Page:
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Researchers discover link between household chemicals and gut microbiome



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image: Courtney Gardner, assistant professor in the Department of Civil and Environmental Engineering at Washington State University, is the lead author of the paper, and she collaborated as a postdoc to complete the research on the paper. More

Credit: WSU

Pullman, Washington-For the first time, a team of researchers has discovered a correlation between the levels of bacteria and fungi in the gastrointestinal tract of children and the levels of common chemicals in their home environment.

The work was published this month Environmental Technology ExpressIt may give people a better understanding of how these semi-volatile organic compounds affect human health.

Courtney Gardner, an assistant professor in the Department of Civil and Environmental Engineering at Washington State University, is the lead author of the paper. She worked with Duke University to complete the paper as a postdoctoral researcher.

The gut microbiome is a community of microorganisms living in our intestines, and interest in researchers has increased in recent years. The microorganisms in our intestines (including a variety of bacteria and fungi) are believed to affect many processes from nutrient absorption to our immunity, and unhealthy microbiomes are associated with diseases such as obesity, asthma and dementia.

In this study, researchers measured the levels of semi-organic compounds prevalent in the blood and urine of 69 toddlers and preschoolers, and then used stool samples to study the children̵

7;s gut microbiome. The semi-volatile organic compounds they measured included phthalates used in detergents, plastic clothes (such as raincoats, shower curtains), and personal care products (such as soap, shampoo, and hair spray), as well as perfluorinated and poly Fluoroalkyl Substances (PFAS) are used in anti-fouling and waterproof fabrics, carpet and furniture coatings, non-stick cooking products, polishes, paints and cleaning products. People are exposed to such chemicals in the air and dust in the house every day, especially young children, who may ingest them by crawling on the carpet or often putting objects in their mouths.

When the researchers looked at the levels of fungi and bacteria in the gut, they found differences in the gut microbiome of children with higher levels of blood chemicals.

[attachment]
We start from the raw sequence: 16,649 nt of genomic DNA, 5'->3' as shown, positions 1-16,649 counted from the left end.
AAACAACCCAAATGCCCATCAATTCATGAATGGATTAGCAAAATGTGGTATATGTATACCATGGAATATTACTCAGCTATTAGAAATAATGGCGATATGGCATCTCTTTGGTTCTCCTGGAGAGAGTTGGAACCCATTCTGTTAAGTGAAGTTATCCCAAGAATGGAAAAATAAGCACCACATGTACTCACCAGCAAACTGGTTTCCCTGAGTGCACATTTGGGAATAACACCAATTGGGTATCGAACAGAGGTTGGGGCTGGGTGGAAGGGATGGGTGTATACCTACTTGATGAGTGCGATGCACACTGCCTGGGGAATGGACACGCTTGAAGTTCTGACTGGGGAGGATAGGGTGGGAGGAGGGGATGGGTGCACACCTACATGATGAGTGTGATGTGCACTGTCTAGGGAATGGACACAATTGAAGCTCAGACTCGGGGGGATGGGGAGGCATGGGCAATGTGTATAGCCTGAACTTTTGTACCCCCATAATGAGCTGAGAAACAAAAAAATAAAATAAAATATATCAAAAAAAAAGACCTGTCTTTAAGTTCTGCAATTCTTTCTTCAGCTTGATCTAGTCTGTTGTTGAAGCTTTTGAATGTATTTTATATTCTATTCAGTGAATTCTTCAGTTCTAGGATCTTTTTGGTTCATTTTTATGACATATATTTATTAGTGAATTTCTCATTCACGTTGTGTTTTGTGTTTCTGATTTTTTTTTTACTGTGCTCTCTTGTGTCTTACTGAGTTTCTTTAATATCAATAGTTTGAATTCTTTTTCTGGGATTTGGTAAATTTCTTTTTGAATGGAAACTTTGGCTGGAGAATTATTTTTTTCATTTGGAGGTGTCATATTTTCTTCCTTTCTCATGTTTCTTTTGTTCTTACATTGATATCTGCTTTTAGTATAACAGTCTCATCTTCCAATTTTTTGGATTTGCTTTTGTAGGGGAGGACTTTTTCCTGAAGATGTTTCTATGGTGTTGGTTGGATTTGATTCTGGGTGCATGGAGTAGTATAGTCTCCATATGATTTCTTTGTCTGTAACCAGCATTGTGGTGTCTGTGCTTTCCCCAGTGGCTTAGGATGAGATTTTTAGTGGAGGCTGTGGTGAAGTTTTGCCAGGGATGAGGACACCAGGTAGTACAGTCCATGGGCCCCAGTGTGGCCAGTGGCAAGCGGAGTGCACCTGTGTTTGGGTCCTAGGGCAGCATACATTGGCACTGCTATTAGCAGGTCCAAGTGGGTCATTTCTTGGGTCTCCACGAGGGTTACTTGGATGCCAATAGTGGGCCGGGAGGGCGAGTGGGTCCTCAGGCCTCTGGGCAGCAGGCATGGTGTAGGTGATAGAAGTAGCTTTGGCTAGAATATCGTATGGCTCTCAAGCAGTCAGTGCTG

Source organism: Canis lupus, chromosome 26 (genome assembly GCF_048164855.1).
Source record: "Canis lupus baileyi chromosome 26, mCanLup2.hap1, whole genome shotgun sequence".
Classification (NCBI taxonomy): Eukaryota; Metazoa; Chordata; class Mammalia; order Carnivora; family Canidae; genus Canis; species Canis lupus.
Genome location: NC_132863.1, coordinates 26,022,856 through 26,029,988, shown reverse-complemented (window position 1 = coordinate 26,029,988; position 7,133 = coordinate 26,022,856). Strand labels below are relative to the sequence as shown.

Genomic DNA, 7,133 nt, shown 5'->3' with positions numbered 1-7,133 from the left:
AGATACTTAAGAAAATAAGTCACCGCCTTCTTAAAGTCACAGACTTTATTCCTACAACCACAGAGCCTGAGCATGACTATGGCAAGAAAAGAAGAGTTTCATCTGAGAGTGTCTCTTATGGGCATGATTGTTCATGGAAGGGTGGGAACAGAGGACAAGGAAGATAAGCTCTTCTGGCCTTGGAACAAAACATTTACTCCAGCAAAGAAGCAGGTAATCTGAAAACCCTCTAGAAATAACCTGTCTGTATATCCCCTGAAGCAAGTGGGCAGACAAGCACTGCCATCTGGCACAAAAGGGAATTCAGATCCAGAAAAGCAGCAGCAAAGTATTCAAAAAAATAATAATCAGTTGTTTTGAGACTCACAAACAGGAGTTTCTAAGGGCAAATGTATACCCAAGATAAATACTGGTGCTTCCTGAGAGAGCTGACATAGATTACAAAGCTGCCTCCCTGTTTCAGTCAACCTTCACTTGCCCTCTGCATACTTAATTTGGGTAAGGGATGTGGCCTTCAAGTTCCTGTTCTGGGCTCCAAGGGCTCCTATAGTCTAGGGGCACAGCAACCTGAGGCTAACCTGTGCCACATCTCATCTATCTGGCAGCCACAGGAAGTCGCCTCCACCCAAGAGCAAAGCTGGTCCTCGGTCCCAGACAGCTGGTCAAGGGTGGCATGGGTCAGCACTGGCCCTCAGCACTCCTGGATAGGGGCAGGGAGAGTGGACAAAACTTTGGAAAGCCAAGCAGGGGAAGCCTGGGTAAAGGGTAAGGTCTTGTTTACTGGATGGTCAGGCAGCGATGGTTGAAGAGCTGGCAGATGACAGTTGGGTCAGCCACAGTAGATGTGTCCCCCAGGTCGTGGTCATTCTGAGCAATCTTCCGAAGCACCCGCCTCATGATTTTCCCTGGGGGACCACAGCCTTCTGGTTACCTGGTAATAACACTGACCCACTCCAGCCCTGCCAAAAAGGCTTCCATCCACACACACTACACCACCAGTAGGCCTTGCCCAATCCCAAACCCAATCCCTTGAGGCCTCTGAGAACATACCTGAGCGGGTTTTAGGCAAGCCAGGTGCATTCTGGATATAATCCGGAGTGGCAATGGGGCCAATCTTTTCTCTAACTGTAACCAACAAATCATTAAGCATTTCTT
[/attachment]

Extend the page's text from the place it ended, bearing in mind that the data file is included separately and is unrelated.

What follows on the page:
Children with higher levels of PFOS in their blood have reduced the number and types of bacteria, while increased levels of phthalates are associated with a decrease in fungal populations.

Gardner said the correlation between these chemicals and bacteria with lower levels of bacteria is particularly obvious and may be the most worrying.

She said: “These microorganisms may not be the main driving factors, and may play a more subtle role in our biology, but maybe one of the microorganisms does have a unique function, and reducing its level may have a major impact on health. .”

The researchers were also surprised to find that the intestines of children with high levels of chemical substances in the blood also contain several kinds of bacteria, which have been used to remove toxic chemicals. Dehalogenated bacteria have been used in bioremediation to degrade persistent halogenated chemicals, such as dry cleaning solvents from the environment. These bacteria are usually not found in the human intestine.

Gardner said: “The discovery of increased levels of such bacteria in the gut means that the gut microbiome may try to correct itself.”

Gardner hopes to use the information collected from the research to develop a diagnostic tool for people, and possibly for future probiotic interventions to improve health.

She said: “Although these data do not indicate causality, they provide an indication of the types of organisms that may be affected by exposure to these compounds and provide a springboard for future research.” “For artificial chemicals, gut microbiome and A more comprehensive understanding of the interaction between human health is a key step in promoting public health.”

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This work was funded by the US Environmental Protection Agency and the National Institute of Environmental Health Sciences.

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